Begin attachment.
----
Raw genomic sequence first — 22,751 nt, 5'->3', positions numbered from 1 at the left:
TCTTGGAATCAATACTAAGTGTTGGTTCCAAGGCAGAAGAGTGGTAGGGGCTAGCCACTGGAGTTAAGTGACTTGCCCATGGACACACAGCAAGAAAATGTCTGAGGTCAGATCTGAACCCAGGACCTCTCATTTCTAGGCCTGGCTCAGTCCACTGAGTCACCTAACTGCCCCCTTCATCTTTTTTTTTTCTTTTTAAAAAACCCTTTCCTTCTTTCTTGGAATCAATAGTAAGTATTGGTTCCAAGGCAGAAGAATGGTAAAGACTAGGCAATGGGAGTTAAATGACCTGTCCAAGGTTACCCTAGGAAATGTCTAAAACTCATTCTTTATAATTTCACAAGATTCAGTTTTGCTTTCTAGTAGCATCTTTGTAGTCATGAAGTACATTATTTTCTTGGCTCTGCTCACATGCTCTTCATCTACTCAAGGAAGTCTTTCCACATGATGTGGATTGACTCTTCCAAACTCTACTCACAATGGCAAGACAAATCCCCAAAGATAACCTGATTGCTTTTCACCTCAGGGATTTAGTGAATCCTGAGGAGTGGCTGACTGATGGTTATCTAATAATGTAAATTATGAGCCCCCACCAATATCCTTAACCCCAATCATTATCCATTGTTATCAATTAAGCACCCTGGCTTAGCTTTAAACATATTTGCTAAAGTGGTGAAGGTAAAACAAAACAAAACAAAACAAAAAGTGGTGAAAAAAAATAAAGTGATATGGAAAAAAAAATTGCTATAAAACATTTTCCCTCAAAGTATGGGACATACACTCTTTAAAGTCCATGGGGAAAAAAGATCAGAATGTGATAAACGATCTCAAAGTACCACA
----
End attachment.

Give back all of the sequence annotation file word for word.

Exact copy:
Raw genomic sequence first — 22,751 nt, 5'->3', positions numbered from 1 at the left:
TCTTGGAATCAATACTAAGTGTTGGTTCCAAGGCAGAAGAGTGGTAGGGGCTAGCCACTGGAGTTAAGTGACTTGCCCATGGACACACAGCAAGAAAATGTCTGAGGTCAGATCTGAACCCAGGACCTCTCATTTCTAGGCCTGGCTCAGTCCACTGAGTCACCTAACTGCCCCCTTCATCTTTTTTTTTTCTTTTTAAAAAACCCTTTCCTTCTTTCTTGGAATCAATAGTAAGTATTGGTTCCAAGGCAGAAGAATGGTAAAGACTAGGCAATGGGAGTTAAATGACCTGTCCAAGGTTACCCTAGGAAATGTCTAAAACTCATTCTTTATAATTTCACAAGATTCAGTTTTGCTTTCTAGTAGCATCTTTGTAGTCATGAAGTACATTATTTTCTTGGCTCTGCTCACATGCTCTTCATCTACTCAAGGAAGTCTTTCCACATGATGTGGATTGACTCTTCCAAACTCTACTCACAATGGCAAGACAAATCCCCAAAGATAACCTGATTGCTTTTCACCTCAGGGATTTAGTGAATCCTGAGGAGTGGCTGACTGATGGTTATCTAATAATGTAAATTATGAGCCCCCACCAATATCCTTAACCCCAATCATTATCCATTGTTATCAATTAAGCACCCTGGCTTAGCTTTAAACATATTTGCTAAAGTGGTGAAGGTAAAACAAAACAAAACAAAACAAAAAGTGGTGAAAAAAAATAAAGTGATATGGAAAAAAAAATTGCTATAAAACATTTTCCCTCAAAGTATGGGACATACACTCTTTAAAGTCCATGGGGAAAAAAGATCAGAATGTGATAAACGATCTCAAAGTACCACA